The posture

Plaza Justo José de Urquiza - Autonomous City of Buenos Aires, Argentina

Lately I have been thinking—after seeing so many people using a scythe in person, in videos, or in photographs—about the different ways and contortions that some people adopt. You can see every single degree of inclination and weird twist, even in the same person.

There is no particular posture better than other, as long as it is not to an extreme; indeed, the stance you adopt is not chosen but rather should come naturally and should adapt to your tool and to the site you are mowing. It is also determined by what you are trying to achieve.

You have to adopt a position that best fits the assemblage (of snath and blade). The exception to this rule would be a competition, where there is no time to lose and you go for the biggest and fastest bite, even if you put your body in distress. If you need to mow a large rocky area with a regular-sized snath and scythe, you don’t need to bend as if you are competing with small snath and a huge blade that has a open tang. Curvature of the blade, the extent to which it is open or closed and, in particular, the tang’s angle play a big role on your posture. In the case of the Basques, for example, when they compete, it is admirable how much they bend and how far and well they advance, but it is hard to maintain that position for long periods of time.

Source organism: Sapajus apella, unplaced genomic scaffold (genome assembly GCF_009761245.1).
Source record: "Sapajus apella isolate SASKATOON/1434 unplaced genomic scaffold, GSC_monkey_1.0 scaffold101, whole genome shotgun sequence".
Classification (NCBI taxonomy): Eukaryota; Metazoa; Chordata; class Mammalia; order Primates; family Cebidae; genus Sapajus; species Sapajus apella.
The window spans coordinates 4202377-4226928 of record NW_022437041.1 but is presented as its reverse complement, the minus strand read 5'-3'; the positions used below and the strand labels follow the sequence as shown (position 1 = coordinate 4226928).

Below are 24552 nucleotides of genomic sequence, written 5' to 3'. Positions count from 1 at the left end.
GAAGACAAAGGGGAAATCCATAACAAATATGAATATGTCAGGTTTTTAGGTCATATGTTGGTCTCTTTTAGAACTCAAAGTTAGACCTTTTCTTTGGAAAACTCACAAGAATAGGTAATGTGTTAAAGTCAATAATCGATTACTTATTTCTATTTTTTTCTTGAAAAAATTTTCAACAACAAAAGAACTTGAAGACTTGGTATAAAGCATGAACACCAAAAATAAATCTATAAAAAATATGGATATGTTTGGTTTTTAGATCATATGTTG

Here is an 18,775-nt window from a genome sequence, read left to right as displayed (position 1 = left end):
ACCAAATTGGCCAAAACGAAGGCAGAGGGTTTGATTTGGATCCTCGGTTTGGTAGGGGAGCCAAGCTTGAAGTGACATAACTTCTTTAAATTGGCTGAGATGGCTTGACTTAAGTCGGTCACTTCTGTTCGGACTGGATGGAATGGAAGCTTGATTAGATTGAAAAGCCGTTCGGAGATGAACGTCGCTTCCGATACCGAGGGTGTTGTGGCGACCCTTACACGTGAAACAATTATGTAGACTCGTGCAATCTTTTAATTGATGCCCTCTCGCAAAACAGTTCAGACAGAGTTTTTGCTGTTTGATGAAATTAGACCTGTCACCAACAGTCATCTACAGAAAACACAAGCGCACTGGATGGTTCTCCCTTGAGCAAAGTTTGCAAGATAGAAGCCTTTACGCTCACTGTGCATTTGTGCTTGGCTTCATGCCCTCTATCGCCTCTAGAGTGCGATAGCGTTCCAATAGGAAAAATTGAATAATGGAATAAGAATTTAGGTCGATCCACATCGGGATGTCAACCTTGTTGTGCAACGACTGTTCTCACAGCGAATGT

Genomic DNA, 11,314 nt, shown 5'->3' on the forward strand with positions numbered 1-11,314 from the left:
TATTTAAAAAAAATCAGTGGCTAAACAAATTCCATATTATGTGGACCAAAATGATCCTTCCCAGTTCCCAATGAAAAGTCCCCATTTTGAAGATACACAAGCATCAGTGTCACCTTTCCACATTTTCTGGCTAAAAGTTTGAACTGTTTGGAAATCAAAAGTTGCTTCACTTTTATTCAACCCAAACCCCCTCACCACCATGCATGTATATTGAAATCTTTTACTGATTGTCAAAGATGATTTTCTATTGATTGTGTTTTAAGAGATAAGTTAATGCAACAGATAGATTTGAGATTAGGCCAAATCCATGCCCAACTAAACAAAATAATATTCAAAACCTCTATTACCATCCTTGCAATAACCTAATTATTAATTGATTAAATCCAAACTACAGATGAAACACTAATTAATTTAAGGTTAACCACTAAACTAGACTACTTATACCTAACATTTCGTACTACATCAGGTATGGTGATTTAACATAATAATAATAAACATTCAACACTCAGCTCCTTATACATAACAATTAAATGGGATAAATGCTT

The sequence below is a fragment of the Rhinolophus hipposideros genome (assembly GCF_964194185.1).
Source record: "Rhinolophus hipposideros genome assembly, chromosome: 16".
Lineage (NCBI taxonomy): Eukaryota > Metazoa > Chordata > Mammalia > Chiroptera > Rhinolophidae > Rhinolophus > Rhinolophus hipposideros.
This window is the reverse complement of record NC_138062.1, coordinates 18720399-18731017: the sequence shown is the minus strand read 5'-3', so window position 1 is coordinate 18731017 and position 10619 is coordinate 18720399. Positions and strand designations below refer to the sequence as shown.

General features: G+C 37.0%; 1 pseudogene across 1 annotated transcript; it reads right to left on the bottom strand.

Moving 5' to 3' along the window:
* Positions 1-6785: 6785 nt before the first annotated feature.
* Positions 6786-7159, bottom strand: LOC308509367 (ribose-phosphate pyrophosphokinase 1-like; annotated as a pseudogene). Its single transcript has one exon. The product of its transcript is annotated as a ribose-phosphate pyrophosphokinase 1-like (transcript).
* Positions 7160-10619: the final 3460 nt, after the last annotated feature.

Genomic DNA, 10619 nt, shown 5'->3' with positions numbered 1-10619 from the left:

On the other hand we see quite often those who are very rigid. You can tell they are constantly aware of their body position, and they move trying to stay in the box or in within the lines. It is the difference between dancers who can dance naturally and have the rhythm inside and the ones who learn the moves and steps. (Those last ones are more preoccupied with the next step and the count than enjoyment of the dance).

I think that it is a mistake to try to imitate other scyther’s positions since what it is probably comfortable for one is not for others. Bodies and –and centers of gravity—vary from individual to individual.

When we watch a bicycle race, even if the cyclists are going at the same speed and at similar rhythms, everyone has a distinctive way of pedaling.

In my opinion the body when mowing has to be relaxed, the arms and legs never extended to their maximum, as flexibility is very important. If your elbows and knees are not fully extended, you will be able to better respond or react to any obstacle—like an unexpected tree stump or hidden rock—on the terrain. A relaxed stance is also less stressful to the body. Forward movement doesn’t have to be rigid, nor doesn’t always have to encompass the circular movement. Sometimes you don’t advance both legs the same way or in the same pattern, and just a little extra inclination from your upper body will produce the same effect, especially on those occasions that you might have to have a smaller bite for the next swath or do a second pass of the previous one.

At the end of the day, this is a self-adjusting process and very personal.